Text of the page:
Latest posts by Matthew Wright (see all)
- Ten interesting facts about the Washington Naval Treaty - 09/20/2017
- Tinclads and cheats – the heavy cruisers of the Washington Treaty - 09/12/2017
- Why did Hood blow up so quickly in battle? - 09/03/2017
For around twenty years HMS Hood was the largest warship in the world and symbol of the might of the Royal Navy.
Her loss in May 1941 – with the deaths of 1,415 officers and men – was a human tragedy. That will be covered in the next article; in this one we look at Hood‘s design during a period of discovery about warship performance, and bitter debate between designers and admirals on the back of it.
Hood‘s origins can be traced to early 1915 when the Admiralty asked the Director of Naval Construction, Sir Eustace Tennyson d’Eyncourt, to develop a battleship with the same main armament as the battleship Queen Elizabeth, but higher speed, reduced draft, and increased freeboard. D’Eyncourt asked his assistant E. L. Attwood to prepare designs. Then reports emerged of German battlecruisers of unprecedented power, and the Commander in Chief of the Grand Fleet, Admiral Sir John Jellicoe, asked for battlecruisers to counter them. The Admiralty concurred, and Attwood’s final design was 860 feet long with standard displacement of 36,000 tons, 8-inch armour belt, eight 15-inch guns, and small-tube boilers for 32 knots. The belt was sloped to increase the angle of a striking shell.
Orders were placed for four, named after famous admirals. The first – Hood, commemorating Samuel Hood (1724-1816) – was laid down on 31 May 1916, the same day three British battlecruisers were lost to magazine explosions in the Battle of Jutland. Explanations had to be found, and work on Hood was halted. The Admiralty discovered multiple causes, including faulty munitions handling procedures, stowing munitions outside magazines, and flash-protection inadequacies. Lessons were also drawn about discontinuous armour thickness and the need for better deck armour against plunging fire. All these issues were systemic across the fleet, but the overall scale of battlecruiser protection was part of the problem.
Hood was consequently re-designed with thicker main belt and better horizontal protection, spread over three decks, together adding around 5000 tons. Jellicoe was still concerned by the proximity of the magazine crowns to the upper deck. Further, he insisted: ‘Distance of magazines from the ship’s side appears to have been neglected’. Jellicoe was a formidable expert, part of the committee that developed the original Dreadnought in 1905, and he was driven by close analysis of the engineering issues that had destroyed his ships. But D’Eyncourt retorted that Hood was ‘much better protected than any previous ship built or designed for any Navy of which the particulars are known’.* This was true. Although classified a battlecruiser, Hood was better armoured than any battleship of 1916. But Jellicoe, too, had fair points in light of the Jutland experience.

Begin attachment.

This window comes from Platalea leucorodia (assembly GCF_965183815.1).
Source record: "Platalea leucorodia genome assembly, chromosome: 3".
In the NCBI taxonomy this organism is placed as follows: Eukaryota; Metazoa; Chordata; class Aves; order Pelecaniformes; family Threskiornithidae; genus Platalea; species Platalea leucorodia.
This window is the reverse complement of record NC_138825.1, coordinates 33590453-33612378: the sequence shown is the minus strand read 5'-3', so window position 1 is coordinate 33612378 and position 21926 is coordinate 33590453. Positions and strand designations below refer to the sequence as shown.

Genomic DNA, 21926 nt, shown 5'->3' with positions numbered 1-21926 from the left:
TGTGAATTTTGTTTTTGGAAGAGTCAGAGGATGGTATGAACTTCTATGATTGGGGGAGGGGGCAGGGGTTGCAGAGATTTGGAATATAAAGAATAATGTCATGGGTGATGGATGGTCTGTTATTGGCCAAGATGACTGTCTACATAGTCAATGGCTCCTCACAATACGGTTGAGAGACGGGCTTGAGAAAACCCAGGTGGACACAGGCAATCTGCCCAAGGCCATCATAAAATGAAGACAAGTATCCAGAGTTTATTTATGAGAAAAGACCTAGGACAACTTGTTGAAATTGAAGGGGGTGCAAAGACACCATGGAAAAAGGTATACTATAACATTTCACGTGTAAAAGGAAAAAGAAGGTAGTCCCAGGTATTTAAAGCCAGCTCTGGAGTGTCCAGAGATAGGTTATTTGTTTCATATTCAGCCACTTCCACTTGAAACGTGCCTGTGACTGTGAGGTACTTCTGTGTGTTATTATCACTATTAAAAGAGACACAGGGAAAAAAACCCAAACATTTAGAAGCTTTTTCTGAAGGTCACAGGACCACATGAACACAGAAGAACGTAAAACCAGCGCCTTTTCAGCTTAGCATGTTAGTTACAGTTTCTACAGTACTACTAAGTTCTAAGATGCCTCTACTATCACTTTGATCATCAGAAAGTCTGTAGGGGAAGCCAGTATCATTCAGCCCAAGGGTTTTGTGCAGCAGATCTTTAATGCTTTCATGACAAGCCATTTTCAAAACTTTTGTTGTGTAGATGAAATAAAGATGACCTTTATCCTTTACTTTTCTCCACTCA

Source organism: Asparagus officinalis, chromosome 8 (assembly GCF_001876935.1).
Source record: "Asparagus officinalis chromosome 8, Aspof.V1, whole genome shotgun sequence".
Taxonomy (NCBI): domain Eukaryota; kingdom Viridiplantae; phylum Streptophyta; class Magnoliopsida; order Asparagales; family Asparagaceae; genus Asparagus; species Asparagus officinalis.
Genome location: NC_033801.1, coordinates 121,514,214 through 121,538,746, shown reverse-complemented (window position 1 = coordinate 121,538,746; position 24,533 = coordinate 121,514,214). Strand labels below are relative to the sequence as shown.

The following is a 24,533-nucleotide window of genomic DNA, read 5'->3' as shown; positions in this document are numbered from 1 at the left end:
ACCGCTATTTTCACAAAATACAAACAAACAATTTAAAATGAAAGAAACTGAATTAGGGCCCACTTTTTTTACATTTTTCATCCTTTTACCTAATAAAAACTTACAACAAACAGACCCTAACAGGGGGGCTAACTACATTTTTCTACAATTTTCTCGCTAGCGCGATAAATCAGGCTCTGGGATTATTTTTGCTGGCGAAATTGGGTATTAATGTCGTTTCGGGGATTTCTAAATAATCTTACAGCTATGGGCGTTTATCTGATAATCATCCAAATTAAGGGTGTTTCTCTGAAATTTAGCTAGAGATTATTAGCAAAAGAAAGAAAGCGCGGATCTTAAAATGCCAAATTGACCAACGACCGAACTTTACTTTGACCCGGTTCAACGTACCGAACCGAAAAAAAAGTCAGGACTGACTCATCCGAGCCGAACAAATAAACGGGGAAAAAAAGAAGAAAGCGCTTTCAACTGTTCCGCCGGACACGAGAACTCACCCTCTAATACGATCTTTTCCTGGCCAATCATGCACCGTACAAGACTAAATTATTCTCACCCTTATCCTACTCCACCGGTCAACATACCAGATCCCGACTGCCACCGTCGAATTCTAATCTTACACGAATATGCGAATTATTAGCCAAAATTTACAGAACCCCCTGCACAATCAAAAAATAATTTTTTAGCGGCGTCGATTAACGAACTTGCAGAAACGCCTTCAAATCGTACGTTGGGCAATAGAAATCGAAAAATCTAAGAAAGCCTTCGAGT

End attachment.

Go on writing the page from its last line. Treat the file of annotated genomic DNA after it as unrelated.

Work on Hood re-started on 1 September 1916 to the new design, further modified in 1917 with another 600 tons of armour. The remaining ‘Admirals’ were suspended. Then in mid-1918, live firings against a full-scale test structure showed that Hood’s improved deck armour was vulnerable. Part of this was due to shell fusing developed to defeat multi-deck armour; and in a report of 26 September 1919 the Director of Naval Ordinance reported that Hood‘s magazines were vulnerable to ‘plunging fire at [illegible range] unless the ship were rebuilt with a deck of thick homogeneous armour plate.’* This was not possible. However, 3 inches of armour was added around the magazine crowns.**
The Admiralty shortly decided to finish Hood, cancel the other ‘Admirals’, and focus on designs that took better advantage of war lessons. However, the ‘Washington’ Treaty of 1922 intruded, with the result that Hood became Britain’s last battlecruiser. She was completed in 1920 with displacement of 41,125 tons light (46,680 tons deep), length of 860 feet and beam of 104 feet, but the improvements left her sitting 4 feet lower than intended, and that got worse as equipment was added over the years. But she had speed; although expected to reach 31 knots after re-design, Hood achieved 32.07 on trials.
Hood’s size struck chords the public, a repute cemented by her 1923-24 world tour as part of the ‘Special Service Squadron’. She was given a major refit in 1929-31, but it was 1938 before a rebuild was proposed. The style of reconstruction applied to the battlecruiser Renown was the likely model, with more deck armour, ‘tower’ superstructure, dual-purpose secondary battery, enhanced AA weaponry, updated fire-control, renewed boilers and better aircraft facilities. The rebuild would have restored some reserve buoyancy but not fully cured the deck armour concerns. Nor could it fix the fact that Hood‘s cordite stores were above the shell rooms. However, plans were never finalised. War broke out in 1939 and Hood’s only modifications were to her anti-aircraft armament. Her worn-out steam plant affected her speed, but she could not be taken out of service for major overhaul until a number of King George V class battleships were available.
For what followed – including the irony of the Admiralty’s concern about her deck armour, given the likely cause of her sinking – watch for the second article.
Don’t forget to check out my book on twentieth century naval design and history, Dreadnoughts Unleashed, available on Kindle.
Copyright © Matthew Wright 2017